It's a question about
wget. I have a simple file
uuid.html in the document root that contains a single line
54da5638-099d-4cf3-9319-c436fcb81334. I get the line in a shell script with
content=$(wget localhost/uuid.html -O -). My server, Apache, automatically assigns the content-type
text/html to the outputdocument in the response that is returned to wget. Is it reliable to consider that, in this particular case where the file only contains an uuid string, the content-type in the response header does not affect what is returned by wget and assigned to
$content? I know that Apache would set the content-type to
text/plain in the response header if I used the extension
.txt for the file. That's not the question. Also, Is it necessary to specify content-type in http response header? is a similar question, but the context is different: they consider that the request is made by a browser. Also, of course, I checked that it works on my server. The question is whether this is reliable, irrespective of the environment.
It's a question about
content-type is used by browsers to figure out how to display the content. Browsers have to choose the rendering method based on the content type. Rendering plain text is very different than rendering HTML.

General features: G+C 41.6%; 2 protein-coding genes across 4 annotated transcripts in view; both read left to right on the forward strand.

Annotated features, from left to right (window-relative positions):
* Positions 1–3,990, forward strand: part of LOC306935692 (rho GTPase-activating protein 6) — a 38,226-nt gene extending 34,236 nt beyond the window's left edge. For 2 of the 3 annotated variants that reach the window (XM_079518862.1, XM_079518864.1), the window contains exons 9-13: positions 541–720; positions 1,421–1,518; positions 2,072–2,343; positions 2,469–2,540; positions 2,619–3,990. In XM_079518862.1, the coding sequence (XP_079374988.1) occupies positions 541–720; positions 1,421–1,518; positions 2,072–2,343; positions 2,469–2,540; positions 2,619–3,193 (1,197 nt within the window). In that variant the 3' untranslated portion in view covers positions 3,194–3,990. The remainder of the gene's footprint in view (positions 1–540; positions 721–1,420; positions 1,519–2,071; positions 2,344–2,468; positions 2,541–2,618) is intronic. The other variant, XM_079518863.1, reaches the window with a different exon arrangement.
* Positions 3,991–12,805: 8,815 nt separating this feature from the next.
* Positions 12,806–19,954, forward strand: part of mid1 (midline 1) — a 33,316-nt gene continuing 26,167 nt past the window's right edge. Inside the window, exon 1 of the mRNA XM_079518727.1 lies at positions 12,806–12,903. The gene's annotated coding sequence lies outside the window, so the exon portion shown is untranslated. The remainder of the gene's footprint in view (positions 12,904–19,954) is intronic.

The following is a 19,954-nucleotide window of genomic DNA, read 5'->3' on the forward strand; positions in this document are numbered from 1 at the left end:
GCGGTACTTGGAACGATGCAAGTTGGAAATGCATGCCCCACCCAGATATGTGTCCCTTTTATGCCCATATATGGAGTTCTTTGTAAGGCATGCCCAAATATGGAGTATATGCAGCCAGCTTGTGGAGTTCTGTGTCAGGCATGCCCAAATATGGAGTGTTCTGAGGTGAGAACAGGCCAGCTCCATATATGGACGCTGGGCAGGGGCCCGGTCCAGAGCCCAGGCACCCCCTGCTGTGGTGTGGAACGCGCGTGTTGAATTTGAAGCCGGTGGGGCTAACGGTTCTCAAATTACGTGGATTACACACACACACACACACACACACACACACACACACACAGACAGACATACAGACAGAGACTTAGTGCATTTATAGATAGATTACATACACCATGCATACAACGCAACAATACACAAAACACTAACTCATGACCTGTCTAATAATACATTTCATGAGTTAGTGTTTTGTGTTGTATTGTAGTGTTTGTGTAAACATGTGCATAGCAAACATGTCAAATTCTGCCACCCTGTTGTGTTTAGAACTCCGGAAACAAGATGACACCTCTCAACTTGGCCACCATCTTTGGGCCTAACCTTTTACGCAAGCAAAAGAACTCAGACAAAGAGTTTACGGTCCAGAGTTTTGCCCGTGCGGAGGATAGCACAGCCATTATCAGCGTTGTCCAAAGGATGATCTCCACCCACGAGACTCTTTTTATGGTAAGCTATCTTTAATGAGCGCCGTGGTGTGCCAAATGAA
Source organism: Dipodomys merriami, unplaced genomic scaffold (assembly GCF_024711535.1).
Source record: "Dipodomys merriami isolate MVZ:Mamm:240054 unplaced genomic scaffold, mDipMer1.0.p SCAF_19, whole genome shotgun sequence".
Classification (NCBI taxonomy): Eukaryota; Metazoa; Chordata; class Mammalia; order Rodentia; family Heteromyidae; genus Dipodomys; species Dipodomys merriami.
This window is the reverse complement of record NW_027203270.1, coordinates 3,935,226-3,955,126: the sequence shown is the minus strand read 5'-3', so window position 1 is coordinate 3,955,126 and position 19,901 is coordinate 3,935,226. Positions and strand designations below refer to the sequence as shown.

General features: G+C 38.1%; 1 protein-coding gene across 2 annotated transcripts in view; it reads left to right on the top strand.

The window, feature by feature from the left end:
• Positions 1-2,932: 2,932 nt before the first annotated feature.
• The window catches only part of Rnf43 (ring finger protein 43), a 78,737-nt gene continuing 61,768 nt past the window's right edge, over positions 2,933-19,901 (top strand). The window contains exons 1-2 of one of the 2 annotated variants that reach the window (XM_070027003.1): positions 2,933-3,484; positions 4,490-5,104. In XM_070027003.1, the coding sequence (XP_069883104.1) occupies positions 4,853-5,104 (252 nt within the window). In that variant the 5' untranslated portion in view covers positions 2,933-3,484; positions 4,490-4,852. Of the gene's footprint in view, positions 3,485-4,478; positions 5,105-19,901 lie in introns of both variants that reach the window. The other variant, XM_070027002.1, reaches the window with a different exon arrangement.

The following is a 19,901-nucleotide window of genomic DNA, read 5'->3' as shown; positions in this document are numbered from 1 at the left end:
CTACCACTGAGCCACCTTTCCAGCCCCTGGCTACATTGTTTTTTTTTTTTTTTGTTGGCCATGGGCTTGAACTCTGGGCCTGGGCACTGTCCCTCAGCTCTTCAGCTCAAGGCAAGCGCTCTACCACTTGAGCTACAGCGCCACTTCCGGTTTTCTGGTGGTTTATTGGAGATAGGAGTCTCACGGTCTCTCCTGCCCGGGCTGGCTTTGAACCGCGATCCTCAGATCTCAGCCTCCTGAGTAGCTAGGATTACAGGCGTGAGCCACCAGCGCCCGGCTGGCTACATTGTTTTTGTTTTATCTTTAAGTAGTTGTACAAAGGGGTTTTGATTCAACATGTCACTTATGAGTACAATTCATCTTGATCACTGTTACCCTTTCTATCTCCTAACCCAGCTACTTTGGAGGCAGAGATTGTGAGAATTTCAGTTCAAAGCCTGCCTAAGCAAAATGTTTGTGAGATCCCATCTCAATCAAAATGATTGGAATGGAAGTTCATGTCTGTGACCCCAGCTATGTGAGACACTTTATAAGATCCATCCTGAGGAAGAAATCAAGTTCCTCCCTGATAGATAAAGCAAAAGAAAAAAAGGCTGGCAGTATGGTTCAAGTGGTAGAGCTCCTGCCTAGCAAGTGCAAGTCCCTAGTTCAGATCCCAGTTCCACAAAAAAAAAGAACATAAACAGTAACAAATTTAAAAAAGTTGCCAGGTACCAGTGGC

wget performs the same action for all files: it saves them to disk. In my experience it doesn't pay attention to the
Content-Type header, it just saves the file. Most file systems don't have any mechanism to store meta data about the file other than its filename and permissions. So the content type doesn't even get stored.
The one exception might be Mac OS. Macs file systems have the ability to store far more meta data about files than that of other file systems reference. I've never used
wget on Mac, but it is possible that the content type gets stored as file metadata there. That would then effect which program is chosen to open the file using the default action.
Of course, other file systems are usually going to guess based on the file extension which is
.html. Since that is incorrect as well, the systems may behave the same as to which types of applications get chosen to open the saved file.
If you are consuming the uuid with a specific script or application, it probably doesn't matter to you what the OS would choose as the default editor and viewer for the file. I can't imagine that your use case is going to cause any unforeseen problems on Windows, Mac, or Linux.